Tom Clancy's Rainbow Six: Vegas

Tastier than pig's spleen. What are the odds of that?

When deciding where to show off Tom Clancy's Rainbow Six: Vegas to a band of journalists, Ubisoft opted against the obvious step of choosing a casino. They were probably mindful of the likely effects of exposing impressionable videogame journalists to too much temptation. Or maybe of the fact that any British casino is likely to feel very dowdy compared to the kaleidoscopic array of one-armed bandits and exotic architecture in the game (feel free to add your own political joke about Tony B. Liar, Tessa Jowell and supercasinos here).

Either way, the game was instead showcased at The Energy Clinic, where they offer 'Energetic Swedish Massage'; just a few doors down from omnivorous chef Fergus Henderson's St. John restaurant, where they eat pig's spleen and bacon. Obviously it's difficult to turn Energetic Swedish Massage into a witty and clever analogy to introduce Rainbow Six - there's no massage or masseuses in the game. But, at a push, pig's spleen is potentially useful.

See, you don't eat any pig's spleen in Rainbow Six: Vegas, but you do shoot people till they bleed, and although the game doesn't really focus on the entrails, it is very much aiming for the same sense of realism that has become a hallmark of the Tom Clancy games. Which is why your correspondent spent most of the day respawning: as with previous Rainbow Six games, just one or two shots and it's curtains for your counter-terrorist (or terrorist) op.

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The results of the game's facial mapping feature are frighteningly authentic.

The day began with a presentation highlighting all of the multiplayer features that will feature in the finished game when Rainbow Six: Vegas is released later this month before continuing with a hands-on session to check them all out first hand.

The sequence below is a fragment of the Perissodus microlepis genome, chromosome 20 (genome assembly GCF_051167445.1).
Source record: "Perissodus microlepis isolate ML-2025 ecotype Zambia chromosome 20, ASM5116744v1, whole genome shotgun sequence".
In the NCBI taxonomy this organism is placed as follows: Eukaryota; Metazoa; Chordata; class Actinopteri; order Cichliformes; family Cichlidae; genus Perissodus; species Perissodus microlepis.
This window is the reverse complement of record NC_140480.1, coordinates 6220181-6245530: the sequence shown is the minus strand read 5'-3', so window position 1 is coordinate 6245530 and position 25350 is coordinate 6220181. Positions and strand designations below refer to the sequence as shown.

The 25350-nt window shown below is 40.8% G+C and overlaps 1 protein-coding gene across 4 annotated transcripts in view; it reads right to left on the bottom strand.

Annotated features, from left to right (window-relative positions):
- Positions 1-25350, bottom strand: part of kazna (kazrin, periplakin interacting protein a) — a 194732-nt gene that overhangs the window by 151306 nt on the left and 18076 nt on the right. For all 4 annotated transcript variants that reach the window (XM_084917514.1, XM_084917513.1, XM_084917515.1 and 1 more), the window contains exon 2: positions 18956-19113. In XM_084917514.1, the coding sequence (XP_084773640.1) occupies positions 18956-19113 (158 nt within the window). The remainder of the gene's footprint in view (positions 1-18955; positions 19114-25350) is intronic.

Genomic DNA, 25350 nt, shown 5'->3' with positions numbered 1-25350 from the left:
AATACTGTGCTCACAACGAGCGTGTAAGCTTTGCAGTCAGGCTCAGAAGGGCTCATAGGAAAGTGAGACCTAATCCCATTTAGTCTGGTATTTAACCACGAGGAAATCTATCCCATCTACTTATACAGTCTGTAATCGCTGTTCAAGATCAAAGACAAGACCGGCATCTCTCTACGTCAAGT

One of the most intriguing elements that was on display was the Persistent Elite Creation 2.0 - Ubisoft's fancy name for its character customisation suite, which now comes complete with Xbox 360 Live Vision Camera compatibility. Thanks to Digimask's new plug-in for the Unreal engine, players can now map their own faces on to their multiplayer avatars with scarily realistic results (at least in my case). It's simply a question of taking two pictures using the Live Vision Camera - one portrait, one profile - and then waiting two or three minutes for them to be applied to your character's head.

That's not all there is to customisation though. The game allows players to create a persistent online character with a huge range of possible permutations and combinations. Facial hair, scars and face paint can be added, and various items of clothing (including the slightly dubious sounding Assault Pants) can be given even more various camouflage schemes (including co-ordinated team colours, if you're so inclined). Players can also choose from a modular body-armour system that has consequences in game, trading off mobility against defence.

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The essence of a successful multiplayer game of Rainbow Six: Vegas is teamwork. So don't try not playing by the rules.